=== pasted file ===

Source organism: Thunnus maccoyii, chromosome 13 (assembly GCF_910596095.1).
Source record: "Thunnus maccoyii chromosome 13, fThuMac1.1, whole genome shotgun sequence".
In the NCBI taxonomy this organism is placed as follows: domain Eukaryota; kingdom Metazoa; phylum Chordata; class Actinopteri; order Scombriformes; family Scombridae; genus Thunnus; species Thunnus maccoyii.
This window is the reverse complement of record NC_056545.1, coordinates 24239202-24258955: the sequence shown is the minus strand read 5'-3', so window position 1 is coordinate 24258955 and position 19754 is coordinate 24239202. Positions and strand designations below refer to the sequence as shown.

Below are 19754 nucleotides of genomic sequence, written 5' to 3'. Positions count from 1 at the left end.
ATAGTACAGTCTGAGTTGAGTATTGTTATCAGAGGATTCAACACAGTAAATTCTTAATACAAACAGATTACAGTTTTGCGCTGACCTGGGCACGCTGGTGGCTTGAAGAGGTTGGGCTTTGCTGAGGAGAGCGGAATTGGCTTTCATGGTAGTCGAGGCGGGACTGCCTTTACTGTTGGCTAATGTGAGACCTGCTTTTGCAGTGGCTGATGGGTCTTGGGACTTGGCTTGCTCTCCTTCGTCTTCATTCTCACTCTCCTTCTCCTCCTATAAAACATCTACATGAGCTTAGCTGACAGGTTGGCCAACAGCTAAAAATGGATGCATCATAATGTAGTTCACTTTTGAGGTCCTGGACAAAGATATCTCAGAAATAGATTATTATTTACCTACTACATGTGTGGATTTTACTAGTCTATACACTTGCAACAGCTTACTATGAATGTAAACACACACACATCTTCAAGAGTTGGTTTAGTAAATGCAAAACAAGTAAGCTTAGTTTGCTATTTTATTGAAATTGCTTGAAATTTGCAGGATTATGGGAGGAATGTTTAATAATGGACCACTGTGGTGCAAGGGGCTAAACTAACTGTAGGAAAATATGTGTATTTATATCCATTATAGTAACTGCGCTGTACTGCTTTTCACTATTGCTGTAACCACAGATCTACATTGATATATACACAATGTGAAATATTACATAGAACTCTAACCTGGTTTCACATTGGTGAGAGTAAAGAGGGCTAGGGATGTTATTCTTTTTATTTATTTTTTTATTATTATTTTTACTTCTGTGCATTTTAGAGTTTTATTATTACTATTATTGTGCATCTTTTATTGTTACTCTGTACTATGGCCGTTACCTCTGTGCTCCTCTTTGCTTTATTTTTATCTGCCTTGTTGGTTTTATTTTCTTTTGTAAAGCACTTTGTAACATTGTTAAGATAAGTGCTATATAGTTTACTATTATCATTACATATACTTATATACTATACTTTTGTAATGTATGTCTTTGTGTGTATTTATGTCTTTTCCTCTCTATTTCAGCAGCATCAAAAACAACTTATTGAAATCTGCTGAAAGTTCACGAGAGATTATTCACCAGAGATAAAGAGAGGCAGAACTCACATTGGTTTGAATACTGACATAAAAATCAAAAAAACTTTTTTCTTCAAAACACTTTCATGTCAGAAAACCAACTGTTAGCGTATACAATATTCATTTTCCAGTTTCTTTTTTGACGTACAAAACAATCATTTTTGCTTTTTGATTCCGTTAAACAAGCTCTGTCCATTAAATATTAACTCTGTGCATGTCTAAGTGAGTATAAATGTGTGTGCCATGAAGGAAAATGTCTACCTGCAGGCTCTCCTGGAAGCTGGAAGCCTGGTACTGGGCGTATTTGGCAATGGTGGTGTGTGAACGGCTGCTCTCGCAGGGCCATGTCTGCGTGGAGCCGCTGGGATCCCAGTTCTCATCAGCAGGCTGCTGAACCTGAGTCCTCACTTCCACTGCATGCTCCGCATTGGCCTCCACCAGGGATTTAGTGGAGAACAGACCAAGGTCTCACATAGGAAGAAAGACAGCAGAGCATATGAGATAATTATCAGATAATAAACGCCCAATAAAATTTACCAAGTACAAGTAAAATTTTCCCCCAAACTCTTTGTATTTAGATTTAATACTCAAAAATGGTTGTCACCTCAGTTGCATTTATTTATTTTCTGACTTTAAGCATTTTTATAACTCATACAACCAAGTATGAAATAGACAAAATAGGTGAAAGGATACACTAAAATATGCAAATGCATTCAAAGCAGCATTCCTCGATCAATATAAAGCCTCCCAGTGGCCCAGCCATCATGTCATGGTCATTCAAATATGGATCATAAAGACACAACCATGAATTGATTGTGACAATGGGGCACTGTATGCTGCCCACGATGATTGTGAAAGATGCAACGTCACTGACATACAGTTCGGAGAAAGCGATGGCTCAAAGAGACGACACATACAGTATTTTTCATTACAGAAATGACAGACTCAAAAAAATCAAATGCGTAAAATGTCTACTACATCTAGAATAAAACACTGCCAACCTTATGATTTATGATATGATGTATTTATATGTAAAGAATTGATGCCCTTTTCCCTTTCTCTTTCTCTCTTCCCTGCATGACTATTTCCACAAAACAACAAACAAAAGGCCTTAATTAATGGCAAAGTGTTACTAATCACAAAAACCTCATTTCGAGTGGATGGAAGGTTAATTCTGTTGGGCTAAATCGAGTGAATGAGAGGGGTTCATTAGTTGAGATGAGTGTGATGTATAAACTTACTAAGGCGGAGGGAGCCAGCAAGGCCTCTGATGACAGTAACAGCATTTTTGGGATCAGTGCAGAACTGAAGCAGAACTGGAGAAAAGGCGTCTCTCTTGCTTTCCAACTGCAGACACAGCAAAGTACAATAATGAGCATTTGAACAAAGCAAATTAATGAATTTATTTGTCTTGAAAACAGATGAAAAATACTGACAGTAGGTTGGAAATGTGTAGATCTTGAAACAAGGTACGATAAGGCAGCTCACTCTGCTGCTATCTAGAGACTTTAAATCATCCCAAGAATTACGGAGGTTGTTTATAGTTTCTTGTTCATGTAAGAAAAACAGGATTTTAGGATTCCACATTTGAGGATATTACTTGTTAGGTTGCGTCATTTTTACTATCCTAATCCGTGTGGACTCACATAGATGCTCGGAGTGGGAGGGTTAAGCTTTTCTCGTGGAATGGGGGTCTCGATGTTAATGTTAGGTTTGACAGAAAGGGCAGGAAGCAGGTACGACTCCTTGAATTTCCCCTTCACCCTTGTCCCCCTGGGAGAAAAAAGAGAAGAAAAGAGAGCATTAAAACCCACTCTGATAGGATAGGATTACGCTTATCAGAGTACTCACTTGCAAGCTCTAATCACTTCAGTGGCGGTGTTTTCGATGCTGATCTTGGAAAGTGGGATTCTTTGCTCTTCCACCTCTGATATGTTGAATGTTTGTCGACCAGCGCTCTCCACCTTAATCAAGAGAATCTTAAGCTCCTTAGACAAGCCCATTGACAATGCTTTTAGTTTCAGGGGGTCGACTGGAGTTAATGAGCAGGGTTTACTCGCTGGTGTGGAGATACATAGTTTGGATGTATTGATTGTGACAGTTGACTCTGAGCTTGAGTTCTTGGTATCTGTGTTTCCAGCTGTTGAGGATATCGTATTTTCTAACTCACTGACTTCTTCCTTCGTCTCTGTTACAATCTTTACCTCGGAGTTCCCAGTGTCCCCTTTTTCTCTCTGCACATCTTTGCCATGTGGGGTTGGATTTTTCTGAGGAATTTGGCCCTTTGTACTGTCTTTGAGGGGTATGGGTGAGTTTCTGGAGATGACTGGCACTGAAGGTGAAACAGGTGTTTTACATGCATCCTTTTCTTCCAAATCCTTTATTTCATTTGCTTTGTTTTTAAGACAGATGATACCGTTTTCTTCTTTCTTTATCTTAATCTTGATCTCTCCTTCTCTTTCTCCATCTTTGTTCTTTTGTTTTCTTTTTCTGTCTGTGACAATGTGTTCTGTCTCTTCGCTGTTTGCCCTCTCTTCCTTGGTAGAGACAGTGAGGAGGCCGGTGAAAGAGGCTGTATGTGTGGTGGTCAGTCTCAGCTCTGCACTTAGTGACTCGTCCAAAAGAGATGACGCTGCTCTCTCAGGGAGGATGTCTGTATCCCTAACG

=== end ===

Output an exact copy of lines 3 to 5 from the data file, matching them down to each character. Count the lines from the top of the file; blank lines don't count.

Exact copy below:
In the NCBI taxonomy this organism is placed as follows: domain Eukaryota; kingdom Metazoa; phylum Chordata; class Actinopteri; order Scombriformes; family Scombridae; genus Thunnus; species Thunnus maccoyii.
This window is the reverse complement of record NC_056545.1, coordinates 24239202-24258955: the sequence shown is the minus strand read 5'-3', so window position 1 is coordinate 24258955 and position 19754 is coordinate 24239202. Positions and strand designations below refer to the sequence as shown.

Below are 19754 nucleotides of genomic sequence, written 5' to 3'. Positions count from 1 at the left end.